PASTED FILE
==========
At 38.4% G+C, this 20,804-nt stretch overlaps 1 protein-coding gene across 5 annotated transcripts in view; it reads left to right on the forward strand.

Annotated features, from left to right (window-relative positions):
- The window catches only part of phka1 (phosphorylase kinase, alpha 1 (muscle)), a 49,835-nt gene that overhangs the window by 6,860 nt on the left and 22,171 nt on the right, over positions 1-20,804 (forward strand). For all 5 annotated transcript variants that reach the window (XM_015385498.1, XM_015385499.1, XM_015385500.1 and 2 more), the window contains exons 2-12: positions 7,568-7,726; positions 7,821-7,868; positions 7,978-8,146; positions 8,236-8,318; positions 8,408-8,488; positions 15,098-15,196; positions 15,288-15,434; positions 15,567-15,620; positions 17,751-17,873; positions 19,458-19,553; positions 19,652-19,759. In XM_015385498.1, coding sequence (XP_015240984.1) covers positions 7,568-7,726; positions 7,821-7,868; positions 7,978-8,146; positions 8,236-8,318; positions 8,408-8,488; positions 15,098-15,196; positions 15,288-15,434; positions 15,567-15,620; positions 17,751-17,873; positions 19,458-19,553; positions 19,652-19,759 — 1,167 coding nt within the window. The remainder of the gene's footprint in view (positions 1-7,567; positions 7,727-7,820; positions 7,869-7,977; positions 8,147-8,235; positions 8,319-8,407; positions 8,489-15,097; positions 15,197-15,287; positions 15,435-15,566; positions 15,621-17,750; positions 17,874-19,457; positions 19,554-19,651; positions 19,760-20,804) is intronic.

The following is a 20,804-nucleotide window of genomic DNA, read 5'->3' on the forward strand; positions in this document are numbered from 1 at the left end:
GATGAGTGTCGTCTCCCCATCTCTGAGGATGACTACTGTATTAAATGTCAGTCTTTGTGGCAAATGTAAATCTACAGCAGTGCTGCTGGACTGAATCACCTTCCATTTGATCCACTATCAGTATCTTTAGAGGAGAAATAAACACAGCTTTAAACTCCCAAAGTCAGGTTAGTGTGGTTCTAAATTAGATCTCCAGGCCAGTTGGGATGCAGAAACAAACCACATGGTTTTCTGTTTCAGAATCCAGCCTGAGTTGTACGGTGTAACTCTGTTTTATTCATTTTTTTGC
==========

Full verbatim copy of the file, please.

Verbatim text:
At 38.4% G+C, this 20,804-nt stretch overlaps 1 protein-coding gene across 5 annotated transcripts in view; it reads left to right on the forward strand.

Annotated features, from left to right (window-relative positions):
- The window catches only part of phka1 (phosphorylase kinase, alpha 1 (muscle)), a 49,835-nt gene that overhangs the window by 6,860 nt on the left and 22,171 nt on the right, over positions 1-20,804 (forward strand). For all 5 annotated transcript variants that reach the window (XM_015385498.1, XM_015385499.1, XM_015385500.1 and 2 more), the window contains exons 2-12: positions 7,568-7,726; positions 7,821-7,868; positions 7,978-8,146; positions 8,236-8,318; positions 8,408-8,488; positions 15,098-15,196; positions 15,288-15,434; positions 15,567-15,620; positions 17,751-17,873; positions 19,458-19,553; positions 19,652-19,759. In XM_015385498.1, coding sequence (XP_015240984.1) covers positions 7,568-7,726; positions 7,821-7,868; positions 7,978-8,146; positions 8,236-8,318; positions 8,408-8,488; positions 15,098-15,196; positions 15,288-15,434; positions 15,567-15,620; positions 17,751-17,873; positions 19,458-19,553; positions 19,652-19,759 — 1,167 coding nt within the window. The remainder of the gene's footprint in view (positions 1-7,567; positions 7,727-7,820; positions 7,869-7,977; positions 8,147-8,235; positions 8,319-8,407; positions 8,489-15,097; positions 15,197-15,287; positions 15,435-15,566; positions 15,621-17,750; positions 17,874-19,457; positions 19,554-19,651; positions 19,760-20,804) is intronic.

The following is a 20,804-nucleotide window of genomic DNA, read 5'->3' on the forward strand; positions in this document are numbered from 1 at the left end:
GATGAGTGTCGTCTCCCCATCTCTGAGGATGACTACTGTATTAAATGTCAGTCTTTGTGGCAAATGTAAATCTACAGCAGTGCTGCTGGACTGAATCACCTTCCATTTGATCCACTATCAGTATCTTTAGAGGAGAAATAAACACAGCTTTAAACTCCCAAAGTCAGGTTAGTGTGGTTCTAAATTAGATCTCCAGGCCAGTTGGGATGCAGAAACAAACCACATGGTTTTCTGTTTCAGAATCCAGCCTGAGTTGTACGGTGTAACTCTGTTTTATTCATTTTTTTGC